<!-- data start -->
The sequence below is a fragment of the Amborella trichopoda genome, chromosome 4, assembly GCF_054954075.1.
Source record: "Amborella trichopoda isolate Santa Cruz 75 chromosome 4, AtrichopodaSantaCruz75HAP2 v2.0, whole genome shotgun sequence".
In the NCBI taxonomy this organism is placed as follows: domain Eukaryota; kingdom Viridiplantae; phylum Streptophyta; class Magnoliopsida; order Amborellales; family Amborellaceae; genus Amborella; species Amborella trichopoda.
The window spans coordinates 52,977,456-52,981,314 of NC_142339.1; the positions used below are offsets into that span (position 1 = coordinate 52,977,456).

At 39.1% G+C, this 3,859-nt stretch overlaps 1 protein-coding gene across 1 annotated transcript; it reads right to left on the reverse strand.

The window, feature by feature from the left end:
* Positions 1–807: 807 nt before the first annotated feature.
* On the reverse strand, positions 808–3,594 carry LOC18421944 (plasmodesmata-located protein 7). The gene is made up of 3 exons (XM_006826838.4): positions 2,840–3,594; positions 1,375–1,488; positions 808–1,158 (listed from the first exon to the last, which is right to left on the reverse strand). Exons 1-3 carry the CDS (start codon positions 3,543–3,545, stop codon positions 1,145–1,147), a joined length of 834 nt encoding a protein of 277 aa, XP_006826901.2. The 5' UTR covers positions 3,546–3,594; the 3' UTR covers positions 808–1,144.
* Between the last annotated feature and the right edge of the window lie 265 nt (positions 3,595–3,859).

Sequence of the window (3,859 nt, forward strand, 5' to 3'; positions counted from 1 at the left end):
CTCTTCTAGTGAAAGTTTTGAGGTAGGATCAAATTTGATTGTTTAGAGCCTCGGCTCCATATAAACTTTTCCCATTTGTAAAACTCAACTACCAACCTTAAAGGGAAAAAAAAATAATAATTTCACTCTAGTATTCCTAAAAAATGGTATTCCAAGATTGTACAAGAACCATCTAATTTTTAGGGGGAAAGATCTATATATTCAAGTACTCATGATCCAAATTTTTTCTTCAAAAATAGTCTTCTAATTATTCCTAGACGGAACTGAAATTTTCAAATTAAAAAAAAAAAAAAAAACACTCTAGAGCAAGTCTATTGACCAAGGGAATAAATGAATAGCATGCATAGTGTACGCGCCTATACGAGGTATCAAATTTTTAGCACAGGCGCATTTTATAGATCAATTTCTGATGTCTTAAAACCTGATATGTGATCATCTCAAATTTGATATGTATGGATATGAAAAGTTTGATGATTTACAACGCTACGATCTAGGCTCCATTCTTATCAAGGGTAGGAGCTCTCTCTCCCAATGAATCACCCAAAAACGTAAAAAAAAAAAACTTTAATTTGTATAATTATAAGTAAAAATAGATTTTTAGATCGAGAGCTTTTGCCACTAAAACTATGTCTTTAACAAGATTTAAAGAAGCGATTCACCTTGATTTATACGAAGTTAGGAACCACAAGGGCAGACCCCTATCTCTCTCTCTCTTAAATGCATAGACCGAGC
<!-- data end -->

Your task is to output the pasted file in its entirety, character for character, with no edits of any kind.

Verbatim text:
The sequence below is a fragment of the Amborella trichopoda genome, chromosome 4, assembly GCF_054954075.1.
Source record: "Amborella trichopoda isolate Santa Cruz 75 chromosome 4, AtrichopodaSantaCruz75HAP2 v2.0, whole genome shotgun sequence".
In the NCBI taxonomy this organism is placed as follows: domain Eukaryota; kingdom Viridiplantae; phylum Streptophyta; class Magnoliopsida; order Amborellales; family Amborellaceae; genus Amborella; species Amborella trichopoda.
The window spans coordinates 52,977,456-52,981,314 of NC_142339.1; the positions used below are offsets into that span (position 1 = coordinate 52,977,456).

At 39.1% G+C, this 3,859-nt stretch overlaps 1 protein-coding gene across 1 annotated transcript; it reads right to left on the reverse strand.

The window, feature by feature from the left end:
* Positions 1–807: 807 nt before the first annotated feature.
* On the reverse strand, positions 808–3,594 carry LOC18421944 (plasmodesmata-located protein 7). The gene is made up of 3 exons (XM_006826838.4): positions 2,840–3,594; positions 1,375–1,488; positions 808–1,158 (listed from the first exon to the last, which is right to left on the reverse strand). Exons 1-3 carry the CDS (start codon positions 3,543–3,545, stop codon positions 1,145–1,147), a joined length of 834 nt encoding a protein of 277 aa, XP_006826901.2. The 5' UTR covers positions 3,546–3,594; the 3' UTR covers positions 808–1,144.
* Between the last annotated feature and the right edge of the window lie 265 nt (positions 3,595–3,859).

Sequence of the window (3,859 nt, forward strand, 5' to 3'; positions counted from 1 at the left end):
CTCTTCTAGTGAAAGTTTTGAGGTAGGATCAAATTTGATTGTTTAGAGCCTCGGCTCCATATAAACTTTTCCCATTTGTAAAACTCAACTACCAACCTTAAAGGGAAAAAAAAATAATAATTTCACTCTAGTATTCCTAAAAAATGGTATTCCAAGATTGTACAAGAACCATCTAATTTTTAGGGGGAAAGATCTATATATTCAAGTACTCATGATCCAAATTTTTTCTTCAAAAATAGTCTTCTAATTATTCCTAGACGGAACTGAAATTTTCAAATTAAAAAAAAAAAAAAAAACACTCTAGAGCAAGTCTATTGACCAAGGGAATAAATGAATAGCATGCATAGTGTACGCGCCTATACGAGGTATCAAATTTTTAGCACAGGCGCATTTTATAGATCAATTTCTGATGTCTTAAAACCTGATATGTGATCATCTCAAATTTGATATGTATGGATATGAAAAGTTTGATGATTTACAACGCTACGATCTAGGCTCCATTCTTATCAAGGGTAGGAGCTCTCTCTCCCAATGAATCACCCAAAAACGTAAAAAAAAAAAACTTTAATTTGTATAATTATAAGTAAAAATAGATTTTTAGATCGAGAGCTTTTGCCACTAAAACTATGTCTTTAACAAGATTTAAAGAAGCGATTCACCTTGATTTATACGAAGTTAGGAACCACAAGGGCAGACCCCTATCTCTCTCTCTCTTAAATGCATAGACCGAGC